One concern is the way Gibson chose scenes from the four gospels to string together his narrative. Another is his apparent use of non-Biblical materials, including the writings of the German nun, Anna Emmerich, which have been criticized as anti-Semitic.

Non-gospel sources

In the script Cunningham saw, there's a scene when Jesus is bound and thrown from a bridge by an angry mob. It's a scene out of Emmerich, not the gospels, he said.

Likewise, the film script he read included a scene of Christ being brutalized before the Jewish high priests, clad in prayer shawls, a scene set within the temple itself - which is found in no gospel, Cunningham said.

And he said a powerful image at the end of the film implies that God uses an earthquake to destroy part of the Jewish temple in retribution for Christ's scourging. "This is a vengeful God reacting to these events, and his anger is directed at Jews," he said.

Differing views

The Rev. Steven Murray is pastor of both St. Matthew's United Methodist Church in Sandown and The Rockingham Church in Plaistow. He, too, was invited to the screening in Chicago last month, and said the film was "a very, very powerful presentation of the gospels."

"I think people are looking very, very hard to try to find some connection to anti-Semitism in the film, and having seen it, I did not see that at all."

He recalls the scene of men wearing prayer shawls; in his mind, those were simply period costumes. "To me it didn't strike me this is a powerful symbol of Judaism," he said.

Murray said he doesn't recall the bridge scene Cunningham described, and said the gory scourging scene appeared to take place in an outside courtyard that did not strike him as part of a temple.

That may mean some of the material that offended Cunningham has been edited prior to the film's official opening.

Gibson's comments

Gibson himself addressed many of the questions surrounding his film in a one-hour interview with ABC's Diane Sawyer last week. In his religion, he insisted, "To be anti-Semitic is a sin."

The truth, Gibson said, is that all of mankind is responsible for Christ's death, since he came to save all from their sins. And Gibson said it was his own hand that holds the nail pounded into Jesus' hand during the crucifixion scene.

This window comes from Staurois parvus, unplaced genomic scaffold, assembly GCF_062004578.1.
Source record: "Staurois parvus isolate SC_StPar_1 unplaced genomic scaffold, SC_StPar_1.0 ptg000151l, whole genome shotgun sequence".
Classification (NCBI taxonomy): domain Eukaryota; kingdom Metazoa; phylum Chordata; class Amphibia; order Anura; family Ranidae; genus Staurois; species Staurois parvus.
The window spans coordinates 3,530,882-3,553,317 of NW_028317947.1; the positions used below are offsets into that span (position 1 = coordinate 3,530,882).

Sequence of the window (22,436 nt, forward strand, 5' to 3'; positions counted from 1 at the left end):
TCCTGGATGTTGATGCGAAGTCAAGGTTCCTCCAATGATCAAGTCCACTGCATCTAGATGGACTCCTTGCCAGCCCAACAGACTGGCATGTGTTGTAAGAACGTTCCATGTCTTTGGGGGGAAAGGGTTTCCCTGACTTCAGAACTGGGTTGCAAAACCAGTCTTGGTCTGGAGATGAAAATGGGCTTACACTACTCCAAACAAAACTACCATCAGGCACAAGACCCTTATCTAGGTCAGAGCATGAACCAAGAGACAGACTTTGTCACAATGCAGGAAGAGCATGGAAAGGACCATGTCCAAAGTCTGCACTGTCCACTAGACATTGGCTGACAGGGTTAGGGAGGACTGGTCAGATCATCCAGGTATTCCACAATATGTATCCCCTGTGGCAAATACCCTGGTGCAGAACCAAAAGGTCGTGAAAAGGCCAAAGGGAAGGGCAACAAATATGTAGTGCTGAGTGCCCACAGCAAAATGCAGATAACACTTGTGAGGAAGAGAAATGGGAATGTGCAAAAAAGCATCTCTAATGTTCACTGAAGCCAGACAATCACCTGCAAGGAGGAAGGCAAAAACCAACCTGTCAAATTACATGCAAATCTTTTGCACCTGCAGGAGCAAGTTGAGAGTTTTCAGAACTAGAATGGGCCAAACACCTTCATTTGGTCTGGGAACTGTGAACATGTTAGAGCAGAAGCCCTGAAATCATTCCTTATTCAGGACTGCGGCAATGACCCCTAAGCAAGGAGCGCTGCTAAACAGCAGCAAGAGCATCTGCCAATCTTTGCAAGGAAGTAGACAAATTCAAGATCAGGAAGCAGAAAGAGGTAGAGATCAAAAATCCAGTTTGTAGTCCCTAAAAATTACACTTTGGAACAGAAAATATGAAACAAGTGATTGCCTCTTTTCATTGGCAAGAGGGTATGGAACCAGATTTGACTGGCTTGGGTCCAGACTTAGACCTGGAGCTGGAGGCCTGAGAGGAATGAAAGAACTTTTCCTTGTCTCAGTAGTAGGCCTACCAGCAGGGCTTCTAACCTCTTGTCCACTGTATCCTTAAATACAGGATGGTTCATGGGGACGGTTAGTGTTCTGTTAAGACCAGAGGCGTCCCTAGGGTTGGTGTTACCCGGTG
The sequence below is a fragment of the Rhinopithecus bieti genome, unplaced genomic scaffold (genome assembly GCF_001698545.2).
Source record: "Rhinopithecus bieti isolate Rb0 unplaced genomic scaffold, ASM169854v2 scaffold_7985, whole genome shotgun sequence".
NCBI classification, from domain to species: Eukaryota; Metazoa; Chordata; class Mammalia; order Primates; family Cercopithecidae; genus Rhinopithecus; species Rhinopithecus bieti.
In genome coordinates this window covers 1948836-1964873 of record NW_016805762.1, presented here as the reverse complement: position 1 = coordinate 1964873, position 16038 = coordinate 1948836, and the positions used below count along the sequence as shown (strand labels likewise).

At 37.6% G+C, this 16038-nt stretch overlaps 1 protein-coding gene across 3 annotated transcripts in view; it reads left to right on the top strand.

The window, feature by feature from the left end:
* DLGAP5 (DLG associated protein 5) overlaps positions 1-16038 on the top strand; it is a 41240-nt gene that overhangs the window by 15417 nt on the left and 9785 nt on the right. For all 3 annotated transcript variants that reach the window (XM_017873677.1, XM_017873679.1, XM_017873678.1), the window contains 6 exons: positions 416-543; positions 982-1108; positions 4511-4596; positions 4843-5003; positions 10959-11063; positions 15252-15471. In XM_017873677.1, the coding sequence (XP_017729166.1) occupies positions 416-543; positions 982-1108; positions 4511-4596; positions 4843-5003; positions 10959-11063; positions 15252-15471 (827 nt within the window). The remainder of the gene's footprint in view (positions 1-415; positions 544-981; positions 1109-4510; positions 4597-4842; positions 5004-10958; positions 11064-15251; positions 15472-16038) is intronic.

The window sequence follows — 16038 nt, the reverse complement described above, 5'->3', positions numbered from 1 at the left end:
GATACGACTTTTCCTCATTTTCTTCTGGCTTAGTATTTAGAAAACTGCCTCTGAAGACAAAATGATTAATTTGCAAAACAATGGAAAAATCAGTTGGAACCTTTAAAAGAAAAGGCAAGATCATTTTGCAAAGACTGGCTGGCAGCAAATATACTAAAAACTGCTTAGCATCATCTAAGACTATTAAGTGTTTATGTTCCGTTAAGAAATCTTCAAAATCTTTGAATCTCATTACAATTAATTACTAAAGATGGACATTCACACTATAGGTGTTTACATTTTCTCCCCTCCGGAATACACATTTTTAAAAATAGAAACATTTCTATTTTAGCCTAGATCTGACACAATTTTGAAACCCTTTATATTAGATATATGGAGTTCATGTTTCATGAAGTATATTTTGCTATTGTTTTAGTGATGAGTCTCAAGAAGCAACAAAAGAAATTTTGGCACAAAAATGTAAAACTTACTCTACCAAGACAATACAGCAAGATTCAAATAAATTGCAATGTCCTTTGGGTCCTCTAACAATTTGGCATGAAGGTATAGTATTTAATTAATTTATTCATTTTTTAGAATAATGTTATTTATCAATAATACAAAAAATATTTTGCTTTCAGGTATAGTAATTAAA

"Fine, but then why does he choose to use the Bible and extra-biblical sources in ways that multiply the scenes of Jewish responsibility?" Cunningham asked. "He may sincerely believe we can't hold any group responsible, but then that's inconsistent with the choices he made in writing the screenplay."

Where's God's love?

What's missing from the movie, Cunningham said, is Jesus' teaching about who God the Father is.

"By choosing to focus only on the 12 hours . . . we don't hear of God's love for the Jewish people, we don't hear that the coming of God's kingdom is a time for celebration and for feasting. We don't hear the parables of Jesus announcing that justice is coming into the world and that wrongs will be corrected. We don't hear anything of what it means to live a Christian life today."

Cunningham said unlike the Gibson film, the gospel writers focus on the resurrection, not the suffering, of Jesus.

Reversing death

In the New Testament, he said, "God says that death is not the final fate of human beings, and the death of Jesus Christ is reversed by the resurrection, and so therefore Christians understand that resurrection is everyone's eventual destiny. It doesn't take graphic scourging and flaying alive to get that theological point."

Other religious leaders say filling in the blanks is not the filmmaker's job; it's theirs.

Said Tolley: "It's the responsibility of the believing community, the church, to be there to help fill in the details, to provide an opportunity for anyone who comes away from that to have a place to go to hear the truth about all these other things: Who he was, why he came and why he had to go through that."

Ad opportunity

Kevin Twombly, a pastor at Grace Capital Church in Concord, said his church has purchased advertising at the Concord cinema that will be showing "The Passion." A digital slide will be displayed prior to the film, and on screens in the lobby, urging people to "experience Christ's passion for you at Grace Capital Church," and listing the church Web site.